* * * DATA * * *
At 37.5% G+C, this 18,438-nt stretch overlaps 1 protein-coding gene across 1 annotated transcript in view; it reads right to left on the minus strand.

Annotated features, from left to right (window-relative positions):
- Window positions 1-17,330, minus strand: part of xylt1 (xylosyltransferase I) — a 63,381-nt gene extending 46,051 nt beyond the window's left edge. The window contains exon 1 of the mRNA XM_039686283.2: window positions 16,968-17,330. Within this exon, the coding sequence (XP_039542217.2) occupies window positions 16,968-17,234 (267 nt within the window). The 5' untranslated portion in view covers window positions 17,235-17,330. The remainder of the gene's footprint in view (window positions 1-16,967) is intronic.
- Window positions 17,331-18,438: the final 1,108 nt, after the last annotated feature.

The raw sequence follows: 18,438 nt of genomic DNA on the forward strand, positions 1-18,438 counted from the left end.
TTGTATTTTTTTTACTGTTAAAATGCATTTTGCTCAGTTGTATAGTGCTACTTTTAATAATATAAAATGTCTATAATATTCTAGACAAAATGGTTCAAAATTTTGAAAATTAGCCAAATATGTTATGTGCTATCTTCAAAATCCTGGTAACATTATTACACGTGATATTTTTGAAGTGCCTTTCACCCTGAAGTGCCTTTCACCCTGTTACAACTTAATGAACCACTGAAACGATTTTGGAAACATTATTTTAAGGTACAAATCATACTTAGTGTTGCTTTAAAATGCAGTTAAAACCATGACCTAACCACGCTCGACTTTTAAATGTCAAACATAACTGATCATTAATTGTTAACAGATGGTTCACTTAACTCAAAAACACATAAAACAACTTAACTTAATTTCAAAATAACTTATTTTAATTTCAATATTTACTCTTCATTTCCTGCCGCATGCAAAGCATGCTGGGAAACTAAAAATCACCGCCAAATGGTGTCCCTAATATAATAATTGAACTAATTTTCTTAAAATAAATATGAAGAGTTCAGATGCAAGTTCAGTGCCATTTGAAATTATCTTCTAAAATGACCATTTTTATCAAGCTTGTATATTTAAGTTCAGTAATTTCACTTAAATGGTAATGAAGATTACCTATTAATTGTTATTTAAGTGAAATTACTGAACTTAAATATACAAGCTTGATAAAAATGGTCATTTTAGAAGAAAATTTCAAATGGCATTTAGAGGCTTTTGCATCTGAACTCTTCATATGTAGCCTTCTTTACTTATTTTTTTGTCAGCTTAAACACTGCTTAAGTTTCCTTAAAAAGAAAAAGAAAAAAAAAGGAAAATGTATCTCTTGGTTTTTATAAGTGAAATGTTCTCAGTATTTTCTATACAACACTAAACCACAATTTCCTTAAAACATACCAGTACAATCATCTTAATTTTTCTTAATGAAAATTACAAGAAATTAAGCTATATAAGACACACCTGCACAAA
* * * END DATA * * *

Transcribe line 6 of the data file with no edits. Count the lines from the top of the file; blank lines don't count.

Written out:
TTGTATTTTTTTTACTGTTAAAATGCATTTTGCTCAGTTGTATAGTGCTACTTTTAATAATATAAAATGTCTATAATATTCTAGACAAAATGGTTCAAAATTTTGAAAATTAGCCAAATATGTTATGTGCTATCTTCAAAATCCTGGTAACATTATTACACGTGATATTTTTGAAGTGCCTTTCACCCTGAAGTGCCTTTCACCCTGTTACAACTTAATGAACCACTGAAACGATTTTGGAAACATTATTTTAAGGTACAAATCATACTTAGTGTTGCTTTAAAATGCAGTTAAAACCATGACCTAACCACGCTCGACTTTTAAATGTCAAACATAACTGATCATTAATTGTTAACAGATGGTTCACTTAACTCAAAAACACATAAAACAACTTAACTTAATTTCAAAATAACTTATTTTAATTTCAATATTTACTCTTCATTTCCTGCCGCATGCAAAGCATGCTGGGAAACTAAAAATCACCGCCAAATGGTGTCCCTAATATAATAATTGAACTAATTTTCTTAAAATAAATATGAAGAGTTCAGATGCAAGTTCAGTGCCATTTGAAATTATCTTCTAAAATGACCATTTTTATCAAGCTTGTATATTTAAGTTCAGTAATTTCACTTAAATGGTAATGAAGATTACCTATTAATTGTTATTTAAGTGAAATTACTGAACTTAAATATACAAGCTTGATAAAAATGGTCATTTTAGAAGAAAATTTCAAATGGCATTTAGAGGCTTTTGCATCTGAACTCTTCATATGTAGCCTTCTTTACTTATTTTTTTGTCAGCTTAAACACTGCTTAAGTTTCCTTAAAAAGAAAAAGAAAAAAAAAGGAAAATGTATCTCTTGGTTTTTATAAGTGAAATGTTCTCAGTATTTTCTATACAACACTAAACCACAATTTCCTTAAAACATACCAGTACAATCATCTTAATTTTTCTTAATGAAAATTACAAGAAATTAAGCTATATAAGACACACCTGCACAAA